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Business Owners

Don’t Make Empty Promises During an Acquisition


The situation: During the transaction process, you assure the sellside CEO nothing will change. It’s an easy promise to make–sellers are worried about the loss of control, their future legacy and company culture, so the assurance often moves the transaction along and appeases fear.

But especially for strategic buyers, the promise to change nothing often proves to be an empty one. And it’s even more uncomfortable if you’ve built the transaction on an idea that just isn’t sustainable for capturing synergies and integrating the acquired company into your own. Both the transaction and integration processes will run smoothly if they’re based on a foundation of trust and a mutual understanding that change is inevitable, but that only applies if you have that conversation ahead of an inked deal.

The best way to have this conversation successfully rests on the fact that you have the seller’s interest in mind–demonstrate that you’ve thought about what changes an acquisition could mean for both parties and how you plan to make sure that out of the transition period will emerge a more efficient and motivated venture.

Related Reading: The Value of Building an Acquisition Pipeline

Here’s a guide to having an honest conversation about what the transition period will look like for both companies, which should put you on track for a much smoother and more successful acquisition process:

Establish why the deal benefits both companies

When a seller brings up hesitancy about the future of his company, start the conversation with why the deal was right in the first place. There was something about your company that made him feel like you were the right buyer, and you saw important growth opportunities coming from the deal. This is ultimately a win-win for both parties, and the transition period is a necessary journey to get to the high level outcome that both of you were looking for in the first place.

With this perspective, you’re talking in terms of value. Rather than the seller fearing potential changes to his company, he needs to understand that the transition period is a way to get to the wins for both parties. He had some motivation for selling the company–pursuing another venture, preparing for retirement, or taking some risk off of the table. Remember the end goal and emphasize that you’re ultimately concerned about success.

Make sure you understand what aspects of culture are essential

It’s well-known that company culture is essential in growing a successful business. Whether you directly observed it or not, a big part of why you were interested in acquiring that particular company in the first place likely had a lot to do with their culture. As a fellow company owner, no one understands better than you that traditions and missions create a community, and it’s a scary notion that everything you’ve built will be wiped away once you get acquired.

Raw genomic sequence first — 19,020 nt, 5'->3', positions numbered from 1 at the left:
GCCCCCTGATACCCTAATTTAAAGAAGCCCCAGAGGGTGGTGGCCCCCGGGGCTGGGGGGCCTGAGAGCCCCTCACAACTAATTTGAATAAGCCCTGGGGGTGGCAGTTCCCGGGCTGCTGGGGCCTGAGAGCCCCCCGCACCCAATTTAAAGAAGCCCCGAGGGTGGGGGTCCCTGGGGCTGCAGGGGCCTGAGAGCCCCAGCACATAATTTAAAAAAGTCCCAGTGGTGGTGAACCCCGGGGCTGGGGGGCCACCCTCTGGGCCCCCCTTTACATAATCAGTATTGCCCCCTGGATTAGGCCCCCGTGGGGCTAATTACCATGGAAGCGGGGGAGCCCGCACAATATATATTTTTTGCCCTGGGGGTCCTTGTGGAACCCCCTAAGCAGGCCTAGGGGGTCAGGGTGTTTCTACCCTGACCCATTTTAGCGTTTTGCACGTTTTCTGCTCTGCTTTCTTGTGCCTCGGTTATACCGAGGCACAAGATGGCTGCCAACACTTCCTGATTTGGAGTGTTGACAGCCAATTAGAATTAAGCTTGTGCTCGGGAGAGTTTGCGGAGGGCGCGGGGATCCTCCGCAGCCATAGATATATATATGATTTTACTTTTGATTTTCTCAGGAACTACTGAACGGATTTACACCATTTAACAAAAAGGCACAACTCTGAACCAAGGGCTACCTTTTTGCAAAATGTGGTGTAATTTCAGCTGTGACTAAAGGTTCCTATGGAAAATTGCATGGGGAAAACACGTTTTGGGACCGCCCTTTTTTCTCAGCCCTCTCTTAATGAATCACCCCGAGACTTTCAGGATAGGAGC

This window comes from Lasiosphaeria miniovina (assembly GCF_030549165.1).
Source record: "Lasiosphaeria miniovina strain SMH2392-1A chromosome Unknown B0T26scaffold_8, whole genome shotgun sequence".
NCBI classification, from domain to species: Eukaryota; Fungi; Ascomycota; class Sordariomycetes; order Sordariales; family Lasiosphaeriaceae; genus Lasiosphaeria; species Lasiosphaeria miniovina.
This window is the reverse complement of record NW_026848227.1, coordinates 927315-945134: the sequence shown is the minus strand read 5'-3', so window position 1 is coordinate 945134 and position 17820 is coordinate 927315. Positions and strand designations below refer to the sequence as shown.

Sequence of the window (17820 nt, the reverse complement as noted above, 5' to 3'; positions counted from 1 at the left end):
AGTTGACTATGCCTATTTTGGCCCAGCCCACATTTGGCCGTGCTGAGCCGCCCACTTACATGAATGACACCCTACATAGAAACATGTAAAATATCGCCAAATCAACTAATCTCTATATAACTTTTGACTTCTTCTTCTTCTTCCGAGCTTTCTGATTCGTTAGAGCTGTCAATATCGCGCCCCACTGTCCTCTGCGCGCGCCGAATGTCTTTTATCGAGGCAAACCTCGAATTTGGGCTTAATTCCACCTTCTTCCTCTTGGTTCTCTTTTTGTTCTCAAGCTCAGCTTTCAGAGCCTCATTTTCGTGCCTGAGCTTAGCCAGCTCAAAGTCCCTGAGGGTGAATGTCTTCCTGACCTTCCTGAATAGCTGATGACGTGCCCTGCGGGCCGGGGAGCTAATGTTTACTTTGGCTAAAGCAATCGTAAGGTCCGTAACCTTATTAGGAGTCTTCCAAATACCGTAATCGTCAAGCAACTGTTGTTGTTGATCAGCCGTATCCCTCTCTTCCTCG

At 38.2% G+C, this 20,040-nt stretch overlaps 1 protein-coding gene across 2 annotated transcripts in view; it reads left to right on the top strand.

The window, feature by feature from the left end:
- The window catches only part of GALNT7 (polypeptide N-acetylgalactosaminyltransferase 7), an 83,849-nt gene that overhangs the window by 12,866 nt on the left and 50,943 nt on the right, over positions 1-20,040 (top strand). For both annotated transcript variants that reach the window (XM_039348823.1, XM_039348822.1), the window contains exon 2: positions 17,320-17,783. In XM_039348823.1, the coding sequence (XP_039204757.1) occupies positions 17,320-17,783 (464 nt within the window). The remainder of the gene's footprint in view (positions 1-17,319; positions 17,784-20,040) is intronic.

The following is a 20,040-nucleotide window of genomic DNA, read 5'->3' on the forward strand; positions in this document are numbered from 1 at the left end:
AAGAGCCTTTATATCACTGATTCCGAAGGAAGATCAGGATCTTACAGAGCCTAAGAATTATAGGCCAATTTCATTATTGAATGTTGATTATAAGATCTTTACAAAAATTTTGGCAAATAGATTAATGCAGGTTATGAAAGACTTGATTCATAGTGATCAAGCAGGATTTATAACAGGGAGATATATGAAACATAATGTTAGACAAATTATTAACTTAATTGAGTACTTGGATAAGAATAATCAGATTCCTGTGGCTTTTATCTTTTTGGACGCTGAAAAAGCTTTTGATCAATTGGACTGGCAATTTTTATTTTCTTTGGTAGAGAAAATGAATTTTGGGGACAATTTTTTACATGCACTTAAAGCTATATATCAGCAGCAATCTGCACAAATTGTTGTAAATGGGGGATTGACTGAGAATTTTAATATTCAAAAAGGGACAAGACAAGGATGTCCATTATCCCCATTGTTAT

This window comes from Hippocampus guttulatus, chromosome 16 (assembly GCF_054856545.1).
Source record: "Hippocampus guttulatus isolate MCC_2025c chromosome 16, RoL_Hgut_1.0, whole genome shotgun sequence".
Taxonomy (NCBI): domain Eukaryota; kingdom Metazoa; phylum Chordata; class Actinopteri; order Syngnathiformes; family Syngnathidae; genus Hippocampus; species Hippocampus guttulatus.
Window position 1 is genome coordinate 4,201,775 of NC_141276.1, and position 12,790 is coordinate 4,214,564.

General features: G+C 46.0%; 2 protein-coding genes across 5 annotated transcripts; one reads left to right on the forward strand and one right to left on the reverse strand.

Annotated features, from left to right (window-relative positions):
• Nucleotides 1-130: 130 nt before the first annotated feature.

Let the selling CEO tell you how it has evolved, what traditions are especially important to the community, and how you might fit into that picture. When the process becomes more about collaboration and sharing what captures the most value, you’ll create a better integration plan that makes your future employees feel like part of the community.

Related Reading: Identifying Post-Acquisition Cultural Objectives

Talk operational efficiency

The sellside CEO probably doesn’t need to know all the details of what your operational streamlining process will be, but it’s worth being realistic about the fact that there will be some amount of change. Once the seller understands you care about the company and want to make it operationally successful, this part of the conversation shouldn’t be as difficult.

Depending on the sale process, you may or may not have some insight into what financial synergies can be captured post-acquisition. The CFO plays a large role in this part of a deal, but the CEO will often be a contact point for more high level conversations surrounding change. Regardless, the most important aspect of the conversation is that you don’t feel you need to make unrealistic promises that’ll disappoint employees and lose trust.

Some amount of discussion of your general integration timeline will likely put the sellside CEO at ease. If he hears you talk about observing his company, asking for employee input, making basic office changes and streamlining for efficiency, the future doesn’t look so uncertain. Most selling CEOs just want to know that their employees will be taken care of and their legacy will remain in tact, so letting him know you’re going to make any changes with care will go a long way.

When making an acquisition of another company, the integration process can spell the difference between maximized value and a failed deal. There’s a delicate balance between making necessary changes and retaining what made the company an attractive buy in the first place, and transparent communication is key to a successful acquisition.

Related Reading: Top 10 Mistakes to Avoid When Making an Acquisition

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